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Italian navy tall ship Amerigo Vespucci returns to Malta

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After 11 years, since its last visit in 2011, the Italian Navy Training Ship Amerigo Vespucci, carrying the Italian Naval Academy 1st year midshipmen, will enter the port of Valletta on 26 August, where it will be moored for two days.

This is the last international stop in the itinerary of the 2022 training campaign.

The ship set off from Livorno on 2 July and followed a Mediterranean-Atlantic route, mooring at Palermo, Tunis, Algiers, Lisbon, Casablanca, Cadiz and Trapani. From Valletta, the ship will return to Italy, where navy midshipmen will conclude their educational journey.

The visit to Malta of the Amerigo Vespucci is a further tangible proof of the friendly relations between Rome and Valletta. Relations characterized by deep-rooted political, cultural and commercial ties as well as shared historical experience and tradition.

During this visit in Malta, the Ship’s crew and the Italian navy midshipmen will have the opportunity to visit the Island and welcome guests on board, as well as pursue other activities enabling them to enhance their cultural background and refine their training in one of the most important and strategic ports in the Mediterranean Sea.

The group of 143 navy midshipmen, on board to become familiar with seafaring activities and experience the life as a crew, also includes 13 navy professionals from nations that have active collaboration programs with the Italian Armed Forces. As already happened in the recent past, next summer one selected Maltese midshipman will be part of this unique experience upon joining the Italian Naval Academy this autumn.

From the technical point of view, the Amerigo Vespucci is a sailing ship, but it is also engines-fitted. In terms of sailing equipment, the Vespucci is "ship-rigged", therefore with three vertical masts (foremast, main and mizzen) plus the oblique bowsprit on the bow.

The ship mainly uses 24 sails, 14 squared rigged on the yards and 10 triangular “cruising sails”. The top height of the mainmast - from the waterline - is 54 meters, while the total sail area exceeds 2,700 square meters, and the length of all the ship’s rigging running along the ship is longer than 30 kilometres.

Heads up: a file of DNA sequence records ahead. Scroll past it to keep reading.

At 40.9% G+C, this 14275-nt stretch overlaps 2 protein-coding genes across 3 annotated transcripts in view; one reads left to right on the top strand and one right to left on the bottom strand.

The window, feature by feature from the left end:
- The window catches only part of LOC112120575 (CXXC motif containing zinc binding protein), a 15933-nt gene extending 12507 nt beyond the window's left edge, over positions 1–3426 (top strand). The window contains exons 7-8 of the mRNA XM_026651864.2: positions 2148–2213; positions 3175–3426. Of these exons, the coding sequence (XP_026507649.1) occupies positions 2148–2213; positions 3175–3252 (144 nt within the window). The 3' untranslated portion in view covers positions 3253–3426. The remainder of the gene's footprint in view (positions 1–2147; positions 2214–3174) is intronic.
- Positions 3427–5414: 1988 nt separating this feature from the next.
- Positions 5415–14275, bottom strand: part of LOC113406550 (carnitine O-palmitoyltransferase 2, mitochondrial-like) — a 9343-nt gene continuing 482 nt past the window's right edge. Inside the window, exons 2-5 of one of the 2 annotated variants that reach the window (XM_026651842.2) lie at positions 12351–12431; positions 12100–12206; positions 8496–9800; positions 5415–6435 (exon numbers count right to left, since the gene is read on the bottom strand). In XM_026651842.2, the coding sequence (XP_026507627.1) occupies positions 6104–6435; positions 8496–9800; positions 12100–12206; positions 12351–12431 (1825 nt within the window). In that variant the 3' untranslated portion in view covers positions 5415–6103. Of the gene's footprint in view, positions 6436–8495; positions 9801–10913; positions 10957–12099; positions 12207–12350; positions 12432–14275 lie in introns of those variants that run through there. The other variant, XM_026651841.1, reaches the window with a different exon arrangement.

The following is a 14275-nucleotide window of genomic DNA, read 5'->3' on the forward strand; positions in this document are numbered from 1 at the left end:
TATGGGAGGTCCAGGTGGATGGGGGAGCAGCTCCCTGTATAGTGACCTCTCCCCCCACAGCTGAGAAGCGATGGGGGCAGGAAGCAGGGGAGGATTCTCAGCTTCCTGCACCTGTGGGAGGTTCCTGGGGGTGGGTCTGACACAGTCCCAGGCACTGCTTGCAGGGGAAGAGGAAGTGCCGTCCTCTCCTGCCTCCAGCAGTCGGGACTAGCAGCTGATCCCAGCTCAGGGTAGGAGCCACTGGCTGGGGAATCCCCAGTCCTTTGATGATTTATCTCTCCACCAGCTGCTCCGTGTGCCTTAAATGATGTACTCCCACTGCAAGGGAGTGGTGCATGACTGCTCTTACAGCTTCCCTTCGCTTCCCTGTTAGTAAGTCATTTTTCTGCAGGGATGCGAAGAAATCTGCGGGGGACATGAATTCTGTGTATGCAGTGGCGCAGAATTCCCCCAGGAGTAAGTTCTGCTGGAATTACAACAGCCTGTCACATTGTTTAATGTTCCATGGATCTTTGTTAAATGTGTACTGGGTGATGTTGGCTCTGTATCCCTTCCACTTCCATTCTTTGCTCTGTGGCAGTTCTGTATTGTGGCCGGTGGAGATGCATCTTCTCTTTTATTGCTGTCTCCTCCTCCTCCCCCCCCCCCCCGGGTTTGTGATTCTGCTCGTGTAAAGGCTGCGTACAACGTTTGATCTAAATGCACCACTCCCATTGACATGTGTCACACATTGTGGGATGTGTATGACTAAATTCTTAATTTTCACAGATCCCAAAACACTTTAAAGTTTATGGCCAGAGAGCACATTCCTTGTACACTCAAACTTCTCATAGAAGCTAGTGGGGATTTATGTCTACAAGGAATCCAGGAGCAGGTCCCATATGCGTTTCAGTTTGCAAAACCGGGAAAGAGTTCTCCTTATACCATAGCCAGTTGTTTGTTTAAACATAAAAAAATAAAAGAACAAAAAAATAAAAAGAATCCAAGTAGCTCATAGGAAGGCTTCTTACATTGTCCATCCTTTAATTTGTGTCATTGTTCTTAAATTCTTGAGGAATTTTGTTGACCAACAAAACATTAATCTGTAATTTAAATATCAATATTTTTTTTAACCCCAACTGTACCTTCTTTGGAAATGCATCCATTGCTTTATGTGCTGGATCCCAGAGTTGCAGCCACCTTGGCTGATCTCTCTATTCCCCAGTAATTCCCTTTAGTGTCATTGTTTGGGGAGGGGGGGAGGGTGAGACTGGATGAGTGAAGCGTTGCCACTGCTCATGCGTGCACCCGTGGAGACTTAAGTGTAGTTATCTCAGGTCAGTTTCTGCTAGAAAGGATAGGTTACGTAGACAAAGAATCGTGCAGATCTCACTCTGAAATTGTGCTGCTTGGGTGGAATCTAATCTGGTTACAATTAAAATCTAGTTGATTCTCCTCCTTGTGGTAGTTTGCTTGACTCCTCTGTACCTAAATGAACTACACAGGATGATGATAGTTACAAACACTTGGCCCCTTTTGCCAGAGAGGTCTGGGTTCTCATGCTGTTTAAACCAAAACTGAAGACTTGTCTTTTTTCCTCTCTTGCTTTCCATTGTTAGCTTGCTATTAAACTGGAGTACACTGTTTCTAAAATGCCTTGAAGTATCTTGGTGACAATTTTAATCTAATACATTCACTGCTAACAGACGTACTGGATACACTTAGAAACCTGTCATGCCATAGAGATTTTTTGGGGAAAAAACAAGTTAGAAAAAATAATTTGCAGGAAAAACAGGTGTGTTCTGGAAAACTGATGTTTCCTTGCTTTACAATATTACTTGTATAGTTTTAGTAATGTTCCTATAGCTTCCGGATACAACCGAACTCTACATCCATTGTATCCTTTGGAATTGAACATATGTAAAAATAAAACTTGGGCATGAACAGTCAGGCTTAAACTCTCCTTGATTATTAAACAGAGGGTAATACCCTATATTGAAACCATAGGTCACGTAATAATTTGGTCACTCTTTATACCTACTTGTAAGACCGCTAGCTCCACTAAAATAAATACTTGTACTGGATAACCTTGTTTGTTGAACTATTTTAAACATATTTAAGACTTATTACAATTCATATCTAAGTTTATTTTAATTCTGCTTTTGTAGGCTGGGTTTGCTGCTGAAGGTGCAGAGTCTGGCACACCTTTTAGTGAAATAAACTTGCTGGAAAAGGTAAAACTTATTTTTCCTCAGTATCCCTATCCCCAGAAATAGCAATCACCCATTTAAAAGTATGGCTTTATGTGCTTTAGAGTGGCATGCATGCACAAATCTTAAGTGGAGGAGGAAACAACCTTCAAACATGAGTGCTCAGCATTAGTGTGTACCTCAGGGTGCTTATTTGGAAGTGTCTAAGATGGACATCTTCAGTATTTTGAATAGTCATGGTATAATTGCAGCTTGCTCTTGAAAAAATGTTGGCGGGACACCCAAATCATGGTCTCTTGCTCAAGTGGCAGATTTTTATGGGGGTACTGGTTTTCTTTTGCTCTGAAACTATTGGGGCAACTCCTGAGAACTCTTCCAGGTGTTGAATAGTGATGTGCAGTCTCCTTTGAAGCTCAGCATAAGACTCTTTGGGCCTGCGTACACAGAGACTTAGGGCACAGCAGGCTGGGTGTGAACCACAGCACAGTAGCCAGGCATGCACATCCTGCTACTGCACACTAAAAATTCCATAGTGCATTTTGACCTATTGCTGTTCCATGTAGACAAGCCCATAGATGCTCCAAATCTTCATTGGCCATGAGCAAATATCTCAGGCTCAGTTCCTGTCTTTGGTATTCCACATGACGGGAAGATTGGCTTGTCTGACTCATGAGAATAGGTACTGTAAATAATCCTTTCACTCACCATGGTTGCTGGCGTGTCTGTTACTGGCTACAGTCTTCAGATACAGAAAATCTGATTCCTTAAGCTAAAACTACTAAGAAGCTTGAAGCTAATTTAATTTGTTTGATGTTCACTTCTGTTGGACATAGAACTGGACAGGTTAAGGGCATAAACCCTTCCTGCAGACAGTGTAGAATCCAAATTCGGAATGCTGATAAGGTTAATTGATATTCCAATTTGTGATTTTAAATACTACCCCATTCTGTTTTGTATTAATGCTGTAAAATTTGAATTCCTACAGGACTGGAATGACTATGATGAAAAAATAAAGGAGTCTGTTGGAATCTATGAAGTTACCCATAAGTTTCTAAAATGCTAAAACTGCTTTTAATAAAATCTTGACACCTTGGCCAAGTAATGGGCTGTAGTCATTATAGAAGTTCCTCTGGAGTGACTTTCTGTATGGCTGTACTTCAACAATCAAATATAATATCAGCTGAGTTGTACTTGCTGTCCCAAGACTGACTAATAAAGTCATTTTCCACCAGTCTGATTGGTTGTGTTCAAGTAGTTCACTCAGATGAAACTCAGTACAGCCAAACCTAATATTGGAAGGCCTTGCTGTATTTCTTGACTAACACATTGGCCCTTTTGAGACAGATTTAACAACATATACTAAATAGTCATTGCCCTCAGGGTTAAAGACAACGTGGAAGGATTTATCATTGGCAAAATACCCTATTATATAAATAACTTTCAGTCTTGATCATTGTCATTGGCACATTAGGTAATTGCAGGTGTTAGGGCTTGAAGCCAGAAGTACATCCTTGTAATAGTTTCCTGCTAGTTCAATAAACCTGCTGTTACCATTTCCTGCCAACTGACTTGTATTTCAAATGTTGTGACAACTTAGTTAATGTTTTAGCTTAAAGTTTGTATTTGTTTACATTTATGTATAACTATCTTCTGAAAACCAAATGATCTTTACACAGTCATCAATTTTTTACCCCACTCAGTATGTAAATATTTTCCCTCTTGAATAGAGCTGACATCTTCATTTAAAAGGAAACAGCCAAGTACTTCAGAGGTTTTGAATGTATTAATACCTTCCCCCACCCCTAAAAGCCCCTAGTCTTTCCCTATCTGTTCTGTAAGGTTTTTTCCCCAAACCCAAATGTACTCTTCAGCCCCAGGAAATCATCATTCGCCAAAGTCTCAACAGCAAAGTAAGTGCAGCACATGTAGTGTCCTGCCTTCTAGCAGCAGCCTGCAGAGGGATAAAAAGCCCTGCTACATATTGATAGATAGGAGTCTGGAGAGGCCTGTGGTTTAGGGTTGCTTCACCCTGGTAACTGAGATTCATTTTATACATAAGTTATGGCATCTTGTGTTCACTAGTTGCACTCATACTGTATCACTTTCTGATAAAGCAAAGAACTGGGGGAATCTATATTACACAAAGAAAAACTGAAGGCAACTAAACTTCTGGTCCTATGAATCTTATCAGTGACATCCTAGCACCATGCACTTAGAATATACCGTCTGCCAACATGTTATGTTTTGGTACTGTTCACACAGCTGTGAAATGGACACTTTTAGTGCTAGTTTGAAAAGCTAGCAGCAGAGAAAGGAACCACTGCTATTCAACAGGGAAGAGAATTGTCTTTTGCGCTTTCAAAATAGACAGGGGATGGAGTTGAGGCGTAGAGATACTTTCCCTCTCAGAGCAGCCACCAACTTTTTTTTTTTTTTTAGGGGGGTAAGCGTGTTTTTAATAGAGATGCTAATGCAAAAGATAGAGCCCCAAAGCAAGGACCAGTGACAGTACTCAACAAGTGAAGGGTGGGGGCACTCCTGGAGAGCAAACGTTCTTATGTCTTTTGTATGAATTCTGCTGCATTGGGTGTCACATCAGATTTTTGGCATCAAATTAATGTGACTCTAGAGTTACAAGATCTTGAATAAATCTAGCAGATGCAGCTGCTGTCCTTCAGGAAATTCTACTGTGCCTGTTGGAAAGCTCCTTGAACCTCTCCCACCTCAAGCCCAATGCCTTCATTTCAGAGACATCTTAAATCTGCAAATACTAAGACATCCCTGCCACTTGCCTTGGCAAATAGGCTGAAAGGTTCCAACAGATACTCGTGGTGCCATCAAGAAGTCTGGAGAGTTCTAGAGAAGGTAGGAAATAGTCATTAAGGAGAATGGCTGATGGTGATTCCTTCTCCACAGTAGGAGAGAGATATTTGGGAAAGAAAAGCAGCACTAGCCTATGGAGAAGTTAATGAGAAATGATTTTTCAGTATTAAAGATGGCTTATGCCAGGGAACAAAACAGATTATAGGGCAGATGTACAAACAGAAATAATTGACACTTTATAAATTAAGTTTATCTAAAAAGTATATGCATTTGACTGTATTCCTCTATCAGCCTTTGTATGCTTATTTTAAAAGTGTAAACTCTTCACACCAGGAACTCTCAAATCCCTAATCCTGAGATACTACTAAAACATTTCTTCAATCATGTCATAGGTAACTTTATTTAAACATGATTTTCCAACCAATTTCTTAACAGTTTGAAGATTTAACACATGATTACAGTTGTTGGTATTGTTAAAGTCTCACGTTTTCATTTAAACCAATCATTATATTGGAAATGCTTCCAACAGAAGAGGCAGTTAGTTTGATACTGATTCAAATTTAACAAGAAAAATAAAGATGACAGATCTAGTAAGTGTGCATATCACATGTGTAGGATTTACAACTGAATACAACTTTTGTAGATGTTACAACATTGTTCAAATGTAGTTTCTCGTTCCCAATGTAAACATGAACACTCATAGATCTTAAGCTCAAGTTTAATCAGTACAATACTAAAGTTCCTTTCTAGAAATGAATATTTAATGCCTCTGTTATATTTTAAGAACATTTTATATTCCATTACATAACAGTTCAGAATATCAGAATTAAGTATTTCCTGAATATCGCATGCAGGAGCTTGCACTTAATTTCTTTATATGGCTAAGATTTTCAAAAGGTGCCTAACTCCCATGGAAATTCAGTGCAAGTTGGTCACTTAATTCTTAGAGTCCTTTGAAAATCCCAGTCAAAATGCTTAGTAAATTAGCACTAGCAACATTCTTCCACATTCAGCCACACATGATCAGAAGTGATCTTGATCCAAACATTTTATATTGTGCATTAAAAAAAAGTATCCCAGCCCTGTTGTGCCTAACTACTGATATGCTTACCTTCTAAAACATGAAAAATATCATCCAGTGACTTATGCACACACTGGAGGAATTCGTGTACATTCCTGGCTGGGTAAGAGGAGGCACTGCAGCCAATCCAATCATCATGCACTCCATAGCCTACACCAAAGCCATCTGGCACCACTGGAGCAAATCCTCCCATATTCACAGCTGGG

Francesco Rotundi, Lieutenant Colonel of the Naval Engineers, designed the Vespucci in the late 1920s. The ship was built in 1930 in Castellammare di Stabia, launched on 22 February 1931, and delivered to the Italian navy on 2 July of the same year.

264 navy professionals, both women and men, usually make up the crew. During the summer campaign, with the presence of the midshipmen and staff of the Naval Academy, the number of professionals on board can exceed 400 people.

From 2014 to 2016, Vespucci underwent a significant modernization, improving operational capabilities and logistical arrangements. The electrical power generation and propulsion equipment have also been completely replaced with technologically advanced ones, more efficient and rigorously oriented towards environmental protection.

The Amerigo Vespucci Training Ship has been a UNICEF Ambassador since September 2007, and it was recently awarded with the "U.N. Decade of Ocean Science” flag by UNESCO. The Vespucci will be open for visits to the general public on Saturday 27 August 2022, from 10.30am to 4.30pm.

I invite all the Italian and Maltese citizens to follow the updates on the Vespucci’s visit to Malta through the websites and social media channels of the Embassy of Italy and the Italian navy. 





ARTICLE WRITTEN BY The Malta Independent

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